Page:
What Is a Capital Gain?
The term capital gain refers to the increase in the value of a capital asset when it is sold Put simply, a capital gain occurs when you sell an asset for more than what you originally paid for it. Almost any type of asset you own is a capital asset whether that's a type of investment (like a stock, bond, or real estate) or something purchased for personal use (like furniture or a boat). Capital gains are realized when you sell an asset by taking the subtracting the original purchase price from the sale price. The Internal Revenue Service (IRS) taxes individuals on capital gains in certain circumstances.
- A capital gain is the increase in a capital asset's value and is realized when the asset is sold.
- Capital gains apply to any type of asset, including investments and those purchased for personal use.
- The gain may be short-term (one year or less) or long-term (more than one year) and must be claimed on income taxes.
- Unrealized gains and losses reflect an increase or decrease in an investment's value but are not considered a taxable capital gain.
- A capital loss is incurred when there is a decrease in the capital asset value compared to an asset's purchase price.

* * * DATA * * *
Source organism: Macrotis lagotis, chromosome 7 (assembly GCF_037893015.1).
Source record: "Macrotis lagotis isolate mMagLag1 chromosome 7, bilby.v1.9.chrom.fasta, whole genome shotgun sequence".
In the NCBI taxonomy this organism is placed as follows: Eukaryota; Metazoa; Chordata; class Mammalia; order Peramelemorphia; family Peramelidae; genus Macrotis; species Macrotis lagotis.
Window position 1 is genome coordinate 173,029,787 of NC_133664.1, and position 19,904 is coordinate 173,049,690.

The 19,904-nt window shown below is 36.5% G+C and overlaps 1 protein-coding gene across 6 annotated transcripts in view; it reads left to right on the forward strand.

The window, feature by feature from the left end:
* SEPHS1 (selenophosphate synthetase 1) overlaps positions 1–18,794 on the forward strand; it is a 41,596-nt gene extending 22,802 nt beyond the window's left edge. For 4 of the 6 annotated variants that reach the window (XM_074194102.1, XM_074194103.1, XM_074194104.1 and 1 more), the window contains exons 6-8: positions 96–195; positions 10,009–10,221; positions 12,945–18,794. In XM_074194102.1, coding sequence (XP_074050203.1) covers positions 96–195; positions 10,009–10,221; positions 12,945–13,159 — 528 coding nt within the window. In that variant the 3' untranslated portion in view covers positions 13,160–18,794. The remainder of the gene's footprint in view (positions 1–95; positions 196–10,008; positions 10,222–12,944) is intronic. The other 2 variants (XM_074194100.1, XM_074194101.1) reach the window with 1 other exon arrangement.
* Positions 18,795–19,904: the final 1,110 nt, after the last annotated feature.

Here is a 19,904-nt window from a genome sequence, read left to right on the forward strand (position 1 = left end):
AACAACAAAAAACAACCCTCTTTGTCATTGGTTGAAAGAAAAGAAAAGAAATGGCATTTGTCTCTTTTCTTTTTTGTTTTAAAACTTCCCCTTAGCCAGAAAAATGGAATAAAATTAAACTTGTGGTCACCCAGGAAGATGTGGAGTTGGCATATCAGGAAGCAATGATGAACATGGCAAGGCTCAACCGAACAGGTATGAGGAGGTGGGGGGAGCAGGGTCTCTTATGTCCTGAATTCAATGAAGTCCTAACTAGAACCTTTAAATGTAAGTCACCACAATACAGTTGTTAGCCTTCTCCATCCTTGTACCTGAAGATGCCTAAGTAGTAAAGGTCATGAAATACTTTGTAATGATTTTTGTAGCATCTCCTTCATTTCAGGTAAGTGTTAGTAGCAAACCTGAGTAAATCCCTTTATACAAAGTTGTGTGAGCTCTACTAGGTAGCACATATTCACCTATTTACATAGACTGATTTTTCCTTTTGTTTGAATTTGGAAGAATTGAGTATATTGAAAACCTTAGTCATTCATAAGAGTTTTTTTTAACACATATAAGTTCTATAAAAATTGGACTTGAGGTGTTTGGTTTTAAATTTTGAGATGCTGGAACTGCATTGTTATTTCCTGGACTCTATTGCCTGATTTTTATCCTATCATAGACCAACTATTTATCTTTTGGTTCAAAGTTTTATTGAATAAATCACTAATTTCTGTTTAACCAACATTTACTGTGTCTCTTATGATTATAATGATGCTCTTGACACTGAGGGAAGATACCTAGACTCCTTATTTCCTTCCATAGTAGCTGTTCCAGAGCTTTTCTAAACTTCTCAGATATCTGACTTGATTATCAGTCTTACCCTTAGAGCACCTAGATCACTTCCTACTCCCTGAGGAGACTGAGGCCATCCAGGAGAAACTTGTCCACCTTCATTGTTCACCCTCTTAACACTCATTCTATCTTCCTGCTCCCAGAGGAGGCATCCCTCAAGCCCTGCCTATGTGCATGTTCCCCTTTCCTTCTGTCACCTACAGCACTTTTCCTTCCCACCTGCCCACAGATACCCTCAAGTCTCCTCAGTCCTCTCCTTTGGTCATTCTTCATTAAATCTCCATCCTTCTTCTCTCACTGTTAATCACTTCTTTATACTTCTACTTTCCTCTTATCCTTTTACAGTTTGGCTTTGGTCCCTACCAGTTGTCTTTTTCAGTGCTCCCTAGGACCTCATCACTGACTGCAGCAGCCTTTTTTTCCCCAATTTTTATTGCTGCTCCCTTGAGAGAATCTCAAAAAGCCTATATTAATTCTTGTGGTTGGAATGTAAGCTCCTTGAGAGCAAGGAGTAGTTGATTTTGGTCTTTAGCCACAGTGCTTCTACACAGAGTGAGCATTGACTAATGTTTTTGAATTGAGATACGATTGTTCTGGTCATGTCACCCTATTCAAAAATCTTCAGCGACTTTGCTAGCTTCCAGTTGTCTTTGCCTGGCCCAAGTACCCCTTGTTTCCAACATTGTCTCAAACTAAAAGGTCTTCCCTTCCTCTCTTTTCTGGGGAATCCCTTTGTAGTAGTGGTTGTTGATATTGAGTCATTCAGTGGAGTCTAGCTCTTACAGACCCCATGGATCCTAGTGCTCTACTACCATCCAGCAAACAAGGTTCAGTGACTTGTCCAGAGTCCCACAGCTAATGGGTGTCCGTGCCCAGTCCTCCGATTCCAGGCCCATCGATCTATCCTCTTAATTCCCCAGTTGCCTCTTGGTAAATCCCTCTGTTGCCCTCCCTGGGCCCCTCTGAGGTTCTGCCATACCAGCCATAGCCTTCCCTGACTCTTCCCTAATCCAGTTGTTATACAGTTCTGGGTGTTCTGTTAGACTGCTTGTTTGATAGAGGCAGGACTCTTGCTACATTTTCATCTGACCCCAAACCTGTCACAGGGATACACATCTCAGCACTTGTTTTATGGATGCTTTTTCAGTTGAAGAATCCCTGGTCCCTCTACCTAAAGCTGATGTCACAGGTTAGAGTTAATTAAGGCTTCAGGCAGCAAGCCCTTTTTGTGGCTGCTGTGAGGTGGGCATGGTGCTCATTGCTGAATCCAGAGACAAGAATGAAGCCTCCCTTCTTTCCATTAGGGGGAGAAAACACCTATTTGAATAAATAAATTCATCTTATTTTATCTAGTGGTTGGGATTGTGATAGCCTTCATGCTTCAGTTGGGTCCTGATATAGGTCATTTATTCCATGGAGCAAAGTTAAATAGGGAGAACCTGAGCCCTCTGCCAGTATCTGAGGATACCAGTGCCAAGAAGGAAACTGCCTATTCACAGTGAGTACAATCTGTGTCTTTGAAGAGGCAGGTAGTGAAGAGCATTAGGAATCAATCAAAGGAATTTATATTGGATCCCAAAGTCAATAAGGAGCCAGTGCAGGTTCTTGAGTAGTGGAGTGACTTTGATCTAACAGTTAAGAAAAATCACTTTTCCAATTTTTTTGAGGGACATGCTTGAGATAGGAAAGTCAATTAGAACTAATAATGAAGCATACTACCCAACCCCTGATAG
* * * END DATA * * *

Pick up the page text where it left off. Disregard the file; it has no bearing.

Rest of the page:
Understanding Capital Gains
As noted above, capital gains represent the increase in the value of an asset. These gains are typically realized at the time that the asset is sold. Capital gains are generally associated with investments, such as stocks and funds, due to their inherent price volatility. But they can also be realized on any security or possession that is sold for a price higher than the original purchase price, such as a home, furniture, or a vehicle.
Capital gains fall into two categories:
- Short-term capital gains are those realized on assets that you've sold after holding them for one year or less
- Long-term capital gains are realized on assets that you've sold after holding them for more than one year
Both short- and long-term gains must be claimed on your annual tax return. Understanding this distinction and factoring it into investment strategy is particularly important for day traders and others who take advantage of the greater ease of trading in the market online.